Our society seems inclined to approach educational issues from an "all or nothing" perspective. A few months ago I read an exchange between Bryan Caplan and "the Tiger Mom", which largely boiled down to Caplan arguing that whatever parents do a child's academic performance is likely not to be significantly affected, versus the "Tiger Mom" philosophy that with aggressive, controlling over-parenting and demand for excellence, any child can become an educational super-achiever. The truth lies somewhere in between, probably more on the Caplan side (because outside of Lake Wobegon half of the children will actually be below average).

Consider, for example, piano lessons - if you, as a parent, provide the opportunity for your child to learn how to play piano, even if they never make it to Carnegie Hall they will have learned a skill that they can continue to use for life. If you do not, odds are your child will never learn to play the piano. The skills that help people achieve in school and society are largely learned - if you provide a small child a robust set of cognitive tools, you increase the odds that the child will succeed within your society, but the longer you wait to introduce the tools to the child the less likely it is that the child will learn them, let alone master them. Delay also creates the opportunity for a child to learn the wrong lessons, to internalize rules and practices that are maladaptive.

A Caplan-style, "Don't worry, it will even out in the end" approach is not unreasonable for people who are middle class or above, and who live in strong communities, have stable jobs and incomes, and whose children are immersed in a culture that rewards educational achievement, college attendance, and ultimately "getting a good job". Children who live in violent, dangerous communities, for whom fear is a part of daily life, do not enjoy a similar luxury. If you don't attempt to influence their environment, they will never have the opportunity to reach their potential.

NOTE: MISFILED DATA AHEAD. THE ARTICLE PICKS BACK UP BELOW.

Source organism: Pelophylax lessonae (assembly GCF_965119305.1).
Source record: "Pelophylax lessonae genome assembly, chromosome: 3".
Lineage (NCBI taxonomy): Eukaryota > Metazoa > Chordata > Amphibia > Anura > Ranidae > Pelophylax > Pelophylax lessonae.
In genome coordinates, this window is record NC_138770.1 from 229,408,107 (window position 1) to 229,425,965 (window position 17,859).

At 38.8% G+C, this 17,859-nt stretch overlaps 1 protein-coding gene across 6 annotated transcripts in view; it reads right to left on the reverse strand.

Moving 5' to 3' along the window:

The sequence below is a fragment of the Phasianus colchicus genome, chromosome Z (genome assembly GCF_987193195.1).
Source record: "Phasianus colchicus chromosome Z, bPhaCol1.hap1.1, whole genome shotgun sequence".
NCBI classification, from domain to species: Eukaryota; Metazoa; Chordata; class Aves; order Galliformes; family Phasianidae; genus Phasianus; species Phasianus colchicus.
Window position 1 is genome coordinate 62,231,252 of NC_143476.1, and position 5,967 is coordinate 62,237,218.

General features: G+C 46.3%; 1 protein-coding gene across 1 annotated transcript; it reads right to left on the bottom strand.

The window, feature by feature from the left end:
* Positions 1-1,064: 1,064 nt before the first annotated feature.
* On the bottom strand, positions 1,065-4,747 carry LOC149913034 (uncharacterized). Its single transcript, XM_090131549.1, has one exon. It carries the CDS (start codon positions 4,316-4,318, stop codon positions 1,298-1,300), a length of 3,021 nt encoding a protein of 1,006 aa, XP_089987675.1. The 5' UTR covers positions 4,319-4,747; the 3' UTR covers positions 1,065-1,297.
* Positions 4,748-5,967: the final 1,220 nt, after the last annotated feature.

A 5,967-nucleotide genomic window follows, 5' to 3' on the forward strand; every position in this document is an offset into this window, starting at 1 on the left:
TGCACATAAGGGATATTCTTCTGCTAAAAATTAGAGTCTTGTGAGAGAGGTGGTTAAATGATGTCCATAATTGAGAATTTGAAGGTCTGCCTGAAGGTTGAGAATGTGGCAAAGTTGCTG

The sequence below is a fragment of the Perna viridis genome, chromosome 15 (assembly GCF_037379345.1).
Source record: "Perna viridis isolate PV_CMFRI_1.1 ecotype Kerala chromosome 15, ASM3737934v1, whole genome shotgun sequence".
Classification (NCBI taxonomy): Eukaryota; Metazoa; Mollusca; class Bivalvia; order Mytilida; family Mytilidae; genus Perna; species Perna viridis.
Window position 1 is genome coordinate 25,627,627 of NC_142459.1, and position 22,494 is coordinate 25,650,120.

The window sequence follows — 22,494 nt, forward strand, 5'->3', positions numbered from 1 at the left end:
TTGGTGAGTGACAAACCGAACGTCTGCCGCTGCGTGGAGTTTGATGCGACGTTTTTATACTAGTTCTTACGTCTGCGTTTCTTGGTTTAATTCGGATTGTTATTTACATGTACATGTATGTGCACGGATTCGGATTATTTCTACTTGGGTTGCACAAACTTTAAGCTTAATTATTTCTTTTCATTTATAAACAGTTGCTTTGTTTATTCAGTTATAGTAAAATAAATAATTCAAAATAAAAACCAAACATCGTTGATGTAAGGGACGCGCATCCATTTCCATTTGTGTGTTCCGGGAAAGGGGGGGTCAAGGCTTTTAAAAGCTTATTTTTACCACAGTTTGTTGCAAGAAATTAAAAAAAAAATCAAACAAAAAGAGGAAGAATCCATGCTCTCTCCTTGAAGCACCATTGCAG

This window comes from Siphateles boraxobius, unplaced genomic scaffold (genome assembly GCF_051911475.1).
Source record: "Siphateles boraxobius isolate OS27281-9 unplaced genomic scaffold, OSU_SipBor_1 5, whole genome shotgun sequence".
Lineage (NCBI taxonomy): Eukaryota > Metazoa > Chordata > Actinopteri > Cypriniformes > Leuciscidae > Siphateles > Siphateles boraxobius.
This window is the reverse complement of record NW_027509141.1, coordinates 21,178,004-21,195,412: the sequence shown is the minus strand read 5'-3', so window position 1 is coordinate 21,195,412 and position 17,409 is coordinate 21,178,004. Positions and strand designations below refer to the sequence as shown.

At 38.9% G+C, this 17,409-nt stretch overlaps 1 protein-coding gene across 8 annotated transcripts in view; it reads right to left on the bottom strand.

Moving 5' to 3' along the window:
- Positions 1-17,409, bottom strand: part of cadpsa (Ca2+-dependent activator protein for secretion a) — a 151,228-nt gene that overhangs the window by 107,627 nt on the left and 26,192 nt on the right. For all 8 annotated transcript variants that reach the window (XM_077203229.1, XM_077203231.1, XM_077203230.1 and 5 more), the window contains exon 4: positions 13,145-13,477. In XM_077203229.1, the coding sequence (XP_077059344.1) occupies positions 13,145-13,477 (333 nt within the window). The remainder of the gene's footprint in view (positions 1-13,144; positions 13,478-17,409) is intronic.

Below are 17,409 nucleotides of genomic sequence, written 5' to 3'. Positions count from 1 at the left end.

Our society seems fixated on the idea that education makes you smarter. That if you force reading on a child who may be too young to cognitively process the lessons, you'll end up teaching strong reading skills that will last a lifetime. That any child can be "college material", that everybody will benefit from a college education, and that everybody can perform jobs that perform a high level of cognitive function.

On the one hand, if people work hard and push themselves, they truly can accomplish a lot more than they would if they take a relaxed (or, if you will, lazy) view toward life, education and career. On the other hand, work that is cognitively easy for some people will be a constant struggle for others and, no matter how much effort the exert, beyond the reach of still others. That's true across the board - every person has subjects or activities that are beyond their skill set, and beyond what they can reasonably hope to master. Education does not make you smarter, but it can expand your horizons, allowing you to identify those areas in which you can achieve some level of mastery and to maximize your performance.